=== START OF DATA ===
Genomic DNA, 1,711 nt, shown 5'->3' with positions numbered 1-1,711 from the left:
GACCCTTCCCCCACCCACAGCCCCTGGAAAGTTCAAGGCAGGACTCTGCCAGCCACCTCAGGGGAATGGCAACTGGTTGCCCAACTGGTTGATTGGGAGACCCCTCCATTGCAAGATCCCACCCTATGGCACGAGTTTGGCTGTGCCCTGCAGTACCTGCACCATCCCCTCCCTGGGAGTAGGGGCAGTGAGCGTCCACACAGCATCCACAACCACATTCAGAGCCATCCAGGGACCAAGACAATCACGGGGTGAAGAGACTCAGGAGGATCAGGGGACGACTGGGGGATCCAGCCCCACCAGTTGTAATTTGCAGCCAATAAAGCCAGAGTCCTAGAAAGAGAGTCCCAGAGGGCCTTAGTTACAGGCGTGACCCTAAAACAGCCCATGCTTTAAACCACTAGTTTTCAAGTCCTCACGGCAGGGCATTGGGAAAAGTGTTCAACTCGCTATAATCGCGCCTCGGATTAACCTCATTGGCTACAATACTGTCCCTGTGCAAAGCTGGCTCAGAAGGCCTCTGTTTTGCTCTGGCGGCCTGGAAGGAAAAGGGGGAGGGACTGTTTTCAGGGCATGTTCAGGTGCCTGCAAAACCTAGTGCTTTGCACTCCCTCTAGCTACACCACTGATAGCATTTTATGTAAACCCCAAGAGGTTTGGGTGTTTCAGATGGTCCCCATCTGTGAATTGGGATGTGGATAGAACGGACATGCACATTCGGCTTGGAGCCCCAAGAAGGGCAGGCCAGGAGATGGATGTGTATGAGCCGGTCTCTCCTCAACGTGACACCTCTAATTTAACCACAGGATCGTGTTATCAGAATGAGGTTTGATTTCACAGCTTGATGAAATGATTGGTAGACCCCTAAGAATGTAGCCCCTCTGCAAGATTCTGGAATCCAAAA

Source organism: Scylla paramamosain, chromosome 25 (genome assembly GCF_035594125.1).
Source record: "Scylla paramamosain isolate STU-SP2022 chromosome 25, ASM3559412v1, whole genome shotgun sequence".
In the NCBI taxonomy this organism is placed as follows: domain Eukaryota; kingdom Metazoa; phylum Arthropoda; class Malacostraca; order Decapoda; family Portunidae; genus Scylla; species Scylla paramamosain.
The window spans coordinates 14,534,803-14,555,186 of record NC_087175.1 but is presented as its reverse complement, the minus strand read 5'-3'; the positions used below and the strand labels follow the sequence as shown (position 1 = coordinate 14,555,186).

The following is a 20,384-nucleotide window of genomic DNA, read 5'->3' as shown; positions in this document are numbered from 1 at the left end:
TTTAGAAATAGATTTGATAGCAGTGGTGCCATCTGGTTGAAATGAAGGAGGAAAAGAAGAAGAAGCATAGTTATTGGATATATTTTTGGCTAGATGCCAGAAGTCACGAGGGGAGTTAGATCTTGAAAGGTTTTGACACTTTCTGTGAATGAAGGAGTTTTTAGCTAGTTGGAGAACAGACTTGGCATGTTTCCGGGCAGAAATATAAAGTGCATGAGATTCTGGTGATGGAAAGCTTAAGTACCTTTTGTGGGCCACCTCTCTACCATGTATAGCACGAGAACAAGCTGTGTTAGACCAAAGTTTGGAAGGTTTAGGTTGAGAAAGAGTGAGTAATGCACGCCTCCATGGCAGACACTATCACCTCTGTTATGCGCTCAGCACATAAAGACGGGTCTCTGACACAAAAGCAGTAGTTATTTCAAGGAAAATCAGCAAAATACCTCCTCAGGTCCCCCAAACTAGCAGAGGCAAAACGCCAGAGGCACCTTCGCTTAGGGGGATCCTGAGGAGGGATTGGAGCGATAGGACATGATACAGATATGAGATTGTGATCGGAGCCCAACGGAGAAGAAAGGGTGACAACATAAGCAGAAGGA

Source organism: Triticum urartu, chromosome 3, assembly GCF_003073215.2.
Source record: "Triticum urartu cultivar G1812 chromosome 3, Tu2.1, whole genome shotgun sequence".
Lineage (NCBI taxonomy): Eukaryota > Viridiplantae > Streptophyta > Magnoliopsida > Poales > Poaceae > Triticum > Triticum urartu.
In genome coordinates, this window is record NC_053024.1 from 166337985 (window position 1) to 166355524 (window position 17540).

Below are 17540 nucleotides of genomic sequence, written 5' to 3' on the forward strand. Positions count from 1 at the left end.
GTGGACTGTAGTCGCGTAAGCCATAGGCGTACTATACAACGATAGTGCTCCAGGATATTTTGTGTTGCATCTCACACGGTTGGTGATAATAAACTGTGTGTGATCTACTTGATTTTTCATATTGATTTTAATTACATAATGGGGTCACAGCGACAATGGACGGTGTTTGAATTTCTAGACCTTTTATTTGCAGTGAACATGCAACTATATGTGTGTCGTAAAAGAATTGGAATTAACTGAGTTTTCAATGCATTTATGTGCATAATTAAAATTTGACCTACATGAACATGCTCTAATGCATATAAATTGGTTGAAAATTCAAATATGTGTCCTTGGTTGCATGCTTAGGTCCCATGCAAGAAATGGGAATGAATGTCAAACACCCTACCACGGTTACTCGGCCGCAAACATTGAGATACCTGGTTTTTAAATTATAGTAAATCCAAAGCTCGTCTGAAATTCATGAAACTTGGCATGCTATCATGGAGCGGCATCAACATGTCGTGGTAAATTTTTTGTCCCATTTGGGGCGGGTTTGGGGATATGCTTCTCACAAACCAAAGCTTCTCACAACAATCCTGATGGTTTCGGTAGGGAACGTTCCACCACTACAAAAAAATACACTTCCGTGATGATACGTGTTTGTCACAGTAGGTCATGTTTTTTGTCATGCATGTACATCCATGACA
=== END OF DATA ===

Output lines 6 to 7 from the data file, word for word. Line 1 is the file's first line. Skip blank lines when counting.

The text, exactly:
The window spans coordinates 14,534,803-14,555,186 of record NC_087175.1 but is presented as its reverse complement, the minus strand read 5'-3'; the positions used below and the strand labels follow the sequence as shown (position 1 = coordinate 14,555,186).

The following is a 20,384-nucleotide window of genomic DNA, read 5'->3' as shown; positions in this document are numbered from 1 at the left end: